I believe that is possible; I act on that belief.
Every day, I begin from the beginning, as though each dance were the first; everything starts fresh, body and dance; everything is to be danced, re-danced, for a minute and a little longer.
Dance the life that passes and vibrates in the interstices of the common round, that vibrates in the intervals between the shiny images that claim to represent and replace our world.
Seven frequently-asked questions
1. Do you really dance every day?
2. Have you ever missed a day?
– No, I can’t imagine doing that.
3. How long will you keep doing this?
– I don’t know. As long as it feels necessary, as long as I can keep it up.
I once said: maybe October 2017. That would make 1001 days. We’ll see …
4. Don’t you worry about repeating yourself or running out of ideas?
– The formal qualities of the dance aren’t important to me, nor fresh ideas; what is important is the relationship created with a person or a place. And that is never the same. It’s commitment in action.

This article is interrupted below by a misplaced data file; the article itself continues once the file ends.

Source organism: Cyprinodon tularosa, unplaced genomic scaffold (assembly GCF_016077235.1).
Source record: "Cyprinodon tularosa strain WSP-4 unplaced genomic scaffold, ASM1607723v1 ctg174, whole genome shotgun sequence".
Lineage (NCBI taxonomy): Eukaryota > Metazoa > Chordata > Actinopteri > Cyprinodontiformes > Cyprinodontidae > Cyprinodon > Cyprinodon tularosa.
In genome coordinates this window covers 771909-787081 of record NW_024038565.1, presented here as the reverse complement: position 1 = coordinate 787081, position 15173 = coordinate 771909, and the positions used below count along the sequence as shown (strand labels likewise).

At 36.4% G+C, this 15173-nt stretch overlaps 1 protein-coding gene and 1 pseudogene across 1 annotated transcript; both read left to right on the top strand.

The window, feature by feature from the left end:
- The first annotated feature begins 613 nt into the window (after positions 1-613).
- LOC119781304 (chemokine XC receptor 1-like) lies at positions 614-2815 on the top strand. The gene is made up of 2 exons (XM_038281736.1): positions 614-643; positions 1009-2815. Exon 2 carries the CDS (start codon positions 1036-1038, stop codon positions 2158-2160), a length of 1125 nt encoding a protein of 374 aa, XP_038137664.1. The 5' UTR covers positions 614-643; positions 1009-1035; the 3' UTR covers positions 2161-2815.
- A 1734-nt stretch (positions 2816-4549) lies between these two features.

5. Does this require courage on your part?
– Yes. All my courage.
6. Are there days you just don’t want to dance?
– That’s not an issue. The project is to dance every day, regardless of mood or condition. There are days I’m available only with difficulty, overbooked, or exhausted, but it’s not about me. That’s not the point. I’m not trying to dazzle, I dance in and for the moment, whether banal or unique, whether I’m alone or in front of people, in good shape or not, I do it. Sometimes, the moment makes me a gift.